What is Aleurites?
Aleurites is a genus of flowering evergreen trees native to tropical and subtropical areas of South America, Asia, and the Pacific Islands. The trees produce a large fruit with poisonous seeds from which oil can be harvested. Aleurites oil has traditionally been used as a paraffin wax, a lubricant, and an ingredient in paint, varnish, and soap. The most widespread and well known species in the candlenut, Aleurites moluccana, the state tree of Hawaii.
Candlenut is also called candleberry, country walnut, Indian walnut, kemiri, kukui nut, and varnish tree. Its large geographical range is due to the spread of the plant by humans. It grows in parts of South and East Asia, Polynesia, Australia, and New Zealand.
Aleurites moluccana gets its common name from the fact that the seed can be used as a candle due to its rich oil content. The nut is also cooked and eaten in Hawaiian, Indonesian, and Malaysian cuisines, where it is used in sauces and condiments. The nut is very rich, with a similar texture to the macadamia nut, but a much more bitter flavor. Like the oil harvested from them, the nuts are slightly toxic when raw. Aleurites oil can also be used as cooking oil if it is treated to remove poisonous elements.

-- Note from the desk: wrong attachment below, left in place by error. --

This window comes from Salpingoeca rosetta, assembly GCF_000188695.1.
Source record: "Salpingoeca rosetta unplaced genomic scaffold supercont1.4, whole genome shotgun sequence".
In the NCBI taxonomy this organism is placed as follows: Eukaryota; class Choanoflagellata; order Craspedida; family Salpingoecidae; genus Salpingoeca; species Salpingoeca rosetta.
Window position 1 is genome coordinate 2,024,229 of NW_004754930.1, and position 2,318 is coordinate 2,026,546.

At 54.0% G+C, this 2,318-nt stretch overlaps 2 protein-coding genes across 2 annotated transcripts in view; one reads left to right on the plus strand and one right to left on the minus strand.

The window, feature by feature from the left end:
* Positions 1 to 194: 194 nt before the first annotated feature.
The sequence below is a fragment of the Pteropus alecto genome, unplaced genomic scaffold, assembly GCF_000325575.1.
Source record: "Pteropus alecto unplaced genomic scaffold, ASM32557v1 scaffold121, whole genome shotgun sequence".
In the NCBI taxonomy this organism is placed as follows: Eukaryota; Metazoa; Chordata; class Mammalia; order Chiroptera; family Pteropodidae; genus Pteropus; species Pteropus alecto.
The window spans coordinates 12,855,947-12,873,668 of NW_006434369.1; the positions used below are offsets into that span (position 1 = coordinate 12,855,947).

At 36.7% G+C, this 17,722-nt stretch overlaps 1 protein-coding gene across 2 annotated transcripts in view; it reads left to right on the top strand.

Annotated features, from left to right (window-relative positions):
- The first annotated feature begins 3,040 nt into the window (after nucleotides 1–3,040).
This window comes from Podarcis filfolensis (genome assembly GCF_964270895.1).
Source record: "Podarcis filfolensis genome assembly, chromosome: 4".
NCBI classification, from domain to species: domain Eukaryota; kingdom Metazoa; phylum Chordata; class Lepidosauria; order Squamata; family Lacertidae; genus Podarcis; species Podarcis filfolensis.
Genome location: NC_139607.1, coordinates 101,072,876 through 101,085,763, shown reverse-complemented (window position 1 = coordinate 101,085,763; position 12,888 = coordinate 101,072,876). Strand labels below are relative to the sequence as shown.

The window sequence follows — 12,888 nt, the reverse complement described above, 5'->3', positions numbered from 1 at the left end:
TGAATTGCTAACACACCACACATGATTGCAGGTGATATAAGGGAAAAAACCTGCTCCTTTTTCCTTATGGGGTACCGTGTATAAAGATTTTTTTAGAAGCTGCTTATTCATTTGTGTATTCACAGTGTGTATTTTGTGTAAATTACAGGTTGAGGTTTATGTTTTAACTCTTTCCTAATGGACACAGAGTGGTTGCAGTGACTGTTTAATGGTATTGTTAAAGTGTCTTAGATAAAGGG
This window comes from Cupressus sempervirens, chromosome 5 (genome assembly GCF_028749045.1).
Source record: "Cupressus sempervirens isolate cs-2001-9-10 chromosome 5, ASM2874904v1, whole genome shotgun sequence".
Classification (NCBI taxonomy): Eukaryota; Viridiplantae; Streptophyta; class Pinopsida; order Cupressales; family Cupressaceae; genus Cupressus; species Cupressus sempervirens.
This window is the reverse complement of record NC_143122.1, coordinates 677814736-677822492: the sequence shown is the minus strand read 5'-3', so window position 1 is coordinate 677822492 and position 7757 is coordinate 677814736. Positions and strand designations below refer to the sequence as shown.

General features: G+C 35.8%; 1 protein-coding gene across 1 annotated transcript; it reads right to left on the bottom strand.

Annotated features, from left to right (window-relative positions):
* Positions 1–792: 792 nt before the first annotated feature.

Aleurites also has a number of uses in traditional medicine. The oil is believed to stimulate hair growth and health. It may also be used as a laxative. The bark of the plant has been used to treat tumors in Japan, and gastrointestinal complaints in Java. The boiled leaves are used in Malaysia to treat headache, fever, gonorrhea, swollen joints, and ulcers.
The ancient Hawaiians had a great number of uses for Aleurites moluccana. The seeds were traditionally strung into strands on a palm leaf rib and burned one by one to provide light. These strands were also used to measure time, since each nut burned for about 15 minutes. The oil could also be extracted from the nuts and used in a lamp.
Various parts of the candlenut tree, including the flowers and shells, were used by the Hawaiians to make leis, traditional garlands. The charred nuts were used to make ink for tattoos, and a reddish dye for clothing was extracted from the bark. Aleurites wood was used to make canoes, as well as parts of bigger boats. The oil was used to preserve fishing nets.
The previous owner of my home was a Hawaiian native and left a few kukui nut trees that he planted in the backyard when he moved out. The trees themselves are huge, and they drop a lot of really big nuts that I just do not know what to do with. I end up throwing most of them away.
Can anyone testify to this plant's healing powers? I really want to believe that the nuts, bark, and leaves of this plant are medicinal, and that I can look to my backyard as a medicine cabinet. However, I am very busy, and don't want to waste my time if this is all just folklore.
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